Handfasting: A Legal Wedding or a Unity Ceremony Within a Wedding

Handfasting cords or ribbons? Your own vows or use these examples?

Call or text 860-543-2334 for free help or advice.

About the photo: Bernadette and Kirill had their wedding at Bill Miller’s Castle in Branford, CT. They had a handfasting ceremony as part of their wedding. Please be sure to ask me how their ceremony was positively unique!

There are several types of handfastings:

Some couples choose handfastings instead of exchanging rings.

In the old days, a couple could choose a “Year-and-a-day” handfasting as a trial marriage.

It is from handfasting that we get the expressions “tying the knot” and “the bonds of matrimony.”


Handfasting with custom cords hand-made by the couple made for their wedding.
Closeup of handfasting with custom cords (ask me about the details!)
Arna and Greg asked their guests bring colored ribbons, several brought red
Preparing to tie the handfasting knot at the House of 1833 in Old Mystic, CT.
Tying the knot at a garden wedding in Old Mystic, Connecticut.
Camera-shy couple being handfasted at their home wedding

“Should we use cords or ribbons for our handfasting?”

You should use whatever you prefer.

Some couples use cords for symbolic strength, other people use ribbons for delicacy.

There’s no rules about what you use to be handfasted. You might decide to use neither cords nor ribbons. Some couples have been handfasted with pretty scarves, others with an ivy vine or grape vine.

You could use real plants or imitations. What you use should be flexible enough to wrap around your hands and to be tied into a knot.

Ideally, cords should be no smaller than the diameter of your little finger, and no bigger than your thumb. There are exceptions, of course.


“How many ribbons or cords should we have?”

You can be handfasted with just one cord or with as many as six to eight ribbons.

For handfasting cords, six cords is about the maximum you’ll feel comfortable with.

For handfasting ribbons, one consideration is how long it will take to tie the knots. Please see ... have your guests tie ..., below.


“What color or colors should our handfasting ribbons or cords be?”

“What do the handfasting colors mean?”

You can use all the same color cords, or you can use as many ribbon colors as you’d like (a maximum of six is strongly suggested).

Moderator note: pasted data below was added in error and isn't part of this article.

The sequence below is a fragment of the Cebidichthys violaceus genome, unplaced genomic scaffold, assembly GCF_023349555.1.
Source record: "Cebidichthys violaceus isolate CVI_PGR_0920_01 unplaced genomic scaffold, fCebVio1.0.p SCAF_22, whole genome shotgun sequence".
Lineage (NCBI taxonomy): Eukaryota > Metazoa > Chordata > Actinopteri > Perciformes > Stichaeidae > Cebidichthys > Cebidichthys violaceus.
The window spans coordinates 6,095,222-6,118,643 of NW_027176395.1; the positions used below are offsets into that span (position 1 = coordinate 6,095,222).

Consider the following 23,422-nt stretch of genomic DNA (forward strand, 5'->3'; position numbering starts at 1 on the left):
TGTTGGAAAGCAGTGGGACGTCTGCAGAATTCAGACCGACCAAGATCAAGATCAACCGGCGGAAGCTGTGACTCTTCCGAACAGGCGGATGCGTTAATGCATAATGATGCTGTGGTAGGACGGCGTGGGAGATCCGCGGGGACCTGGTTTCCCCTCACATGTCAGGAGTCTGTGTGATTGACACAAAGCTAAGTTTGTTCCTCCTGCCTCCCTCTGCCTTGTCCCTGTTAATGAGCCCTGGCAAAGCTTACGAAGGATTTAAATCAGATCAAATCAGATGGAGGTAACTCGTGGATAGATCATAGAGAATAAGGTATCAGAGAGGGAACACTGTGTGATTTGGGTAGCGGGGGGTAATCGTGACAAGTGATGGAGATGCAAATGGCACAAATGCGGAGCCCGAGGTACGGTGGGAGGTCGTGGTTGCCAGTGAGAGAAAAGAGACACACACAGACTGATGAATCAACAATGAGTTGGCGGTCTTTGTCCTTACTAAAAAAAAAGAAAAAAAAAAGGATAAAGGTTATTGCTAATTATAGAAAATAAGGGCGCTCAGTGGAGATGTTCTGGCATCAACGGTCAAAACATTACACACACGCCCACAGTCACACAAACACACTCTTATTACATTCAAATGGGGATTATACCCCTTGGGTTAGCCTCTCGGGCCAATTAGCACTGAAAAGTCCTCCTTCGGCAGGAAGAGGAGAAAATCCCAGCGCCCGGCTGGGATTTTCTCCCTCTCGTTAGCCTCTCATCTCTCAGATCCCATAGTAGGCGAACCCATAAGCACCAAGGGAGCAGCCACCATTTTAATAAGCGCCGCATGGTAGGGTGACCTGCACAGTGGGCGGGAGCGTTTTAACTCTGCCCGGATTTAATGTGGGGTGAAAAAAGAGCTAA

You should use colors that have personal meanings to you. There are no right or wrong colors! The meaning or symbolism of each color is what you want it to be.

There are some handfasting color suggestions below.


“How long should our handfasting ribbons or cords be?”

For ribbons, at least a yard (three feet) long, but not much longer.

For handfasting cords, your cords (or very soft rope) should be thirty-six inches long.

Joann Fabric is one good choice because they have both ribbons and cords in many colors. Or you could suggest that a half-dozen friends bring colored ribbons of their choice, each a yard long. (No more than six cords or ribbons, please.)


“Who ties our handfasting?”

“Do we tie our own knots?”

It would be very difficult for you to literally tie the knots yourselves.

You can have your officiant tie the knots or have special people in your lives do the tying. It’s not hard to tie a handfasting knot; I’d be happy to show you!

Would you like to have your guests tie your handfasting knots?

You can have your guests do your actual handfasting if you have a relatively small number of guests; ten, for example. The amount of time your handfasting takes would depend on how quickly your guests could form an orderly line and tie the knots.

One advantage of having your guests handfast you is that when you invite a small number of people, you could ask that each person (or couple) bring a yard of ribbon with them. You could ask all your guests to bring a specific color, or you could ask each guest to bring a yard of their favorite color. You might end up with all white or all red ribbons, or with a ribbon rainbow.


Some suggested handfasting colors and their possible symbolic meanings

Please keep in mind that it’s your choice what your colors mean to you! Nobody can tell you you’re wrong!

Red
Passion, strong romance
 
Blue
Light blue: Clear skies; no limits on your happiness
Dark blue: True-blue (loyal) friends; First prize winner gets the blue ribbon
 
Yellow
Sun, sunny days, warmth, happiness
 
Green
Charity and generosity, growth
 
Black
Depth, especially depth of feelings and strength
 
White
Purity of spirit and intentions
 
Lavender
 
Tender romance, relaxation, delicacy, cleansing, and spiritual healing
 
Purple
Royalty, that you will receive and give respect
 
Gold
Wisdom as well as wealth
 
Orange
Warmth, social energy
 

If you’d like more suggestions about handfasting colors or anything else about your handfasting, please Contact Us!


Call or text 860-543-2334 for free help or advice.


version 2.30 — 9 December 2022     Copyright © 2022 Ernest Adams – all rights reserved